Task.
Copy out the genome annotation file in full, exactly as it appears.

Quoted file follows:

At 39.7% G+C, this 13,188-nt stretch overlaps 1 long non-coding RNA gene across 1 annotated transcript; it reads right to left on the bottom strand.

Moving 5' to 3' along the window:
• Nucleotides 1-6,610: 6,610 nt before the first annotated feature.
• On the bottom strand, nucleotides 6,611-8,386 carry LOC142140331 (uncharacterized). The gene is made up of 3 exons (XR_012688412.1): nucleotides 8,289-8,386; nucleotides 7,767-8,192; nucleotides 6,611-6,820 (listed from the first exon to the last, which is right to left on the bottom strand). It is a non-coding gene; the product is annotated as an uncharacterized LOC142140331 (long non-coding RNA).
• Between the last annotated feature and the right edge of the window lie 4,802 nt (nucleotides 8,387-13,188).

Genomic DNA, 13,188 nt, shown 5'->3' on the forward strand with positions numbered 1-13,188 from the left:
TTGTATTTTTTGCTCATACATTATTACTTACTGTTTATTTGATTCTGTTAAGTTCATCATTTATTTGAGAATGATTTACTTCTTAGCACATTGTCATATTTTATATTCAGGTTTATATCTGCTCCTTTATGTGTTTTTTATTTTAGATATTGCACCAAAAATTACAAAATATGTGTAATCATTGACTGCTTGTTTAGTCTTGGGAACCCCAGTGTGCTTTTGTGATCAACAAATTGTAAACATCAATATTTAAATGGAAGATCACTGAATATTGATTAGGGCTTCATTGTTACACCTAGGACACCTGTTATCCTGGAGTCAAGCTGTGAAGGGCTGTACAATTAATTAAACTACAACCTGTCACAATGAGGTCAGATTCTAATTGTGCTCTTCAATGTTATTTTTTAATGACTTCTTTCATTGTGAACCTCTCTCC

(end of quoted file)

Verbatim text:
At 39.7% G+C, this 13,188-nt stretch overlaps 1 long non-coding RNA gene across 1 annotated transcript; it reads right to left on the bottom strand.

Moving 5' to 3' along the window:
• Nucleotides 1-6,610: 6,610 nt before the first annotated feature.
• On the bottom strand, nucleotides 6,611-8,386 carry LOC142140331 (uncharacterized). The gene is made up of 3 exons (XR_012688412.1): nucleotides 8,289-8,386; nucleotides 7,767-8,192; nucleotides 6,611-6,820 (listed from the first exon to the last, which is right to left on the bottom strand). It is a non-coding gene; the product is annotated as an uncharacterized LOC142140331 (long non-coding RNA).
• Between the last annotated feature and the right edge of the window lie 4,802 nt (nucleotides 8,387-13,188).

Genomic DNA, 13,188 nt, shown 5'->3' on the forward strand with positions numbered 1-13,188 from the left:
TTGTATTTTTTGCTCATACATTATTACTTACTGTTTATTTGATTCTGTTAAGTTCATCATTTATTTGAGAATGATTTACTTCTTAGCACATTGTCATATTTTATATTCAGGTTTATATCTGCTCCTTTATGTGTTTTTTATTTTAGATATTGCACCAAAAATTACAAAATATGTGTAATCATTGACTGCTTGTTTAGTCTTGGGAACCCCAGTGTGCTTTTGTGATCAACAAATTGTAAACATCAATATTTAAATGGAAGATCACTGAATATTGATTAGGGCTTCATTGTTACACCTAGGACACCTGTTATCCTGGAGTCAAGCTGTGAAGGGCTGTACAATTAATTAAACTACAACCTGTCACAATGAGGTCAGATTCTAATTGTGCTCTTCAATGTTATTTTTTAATGACTTCTTTCATTGTGAACCTCTCTCC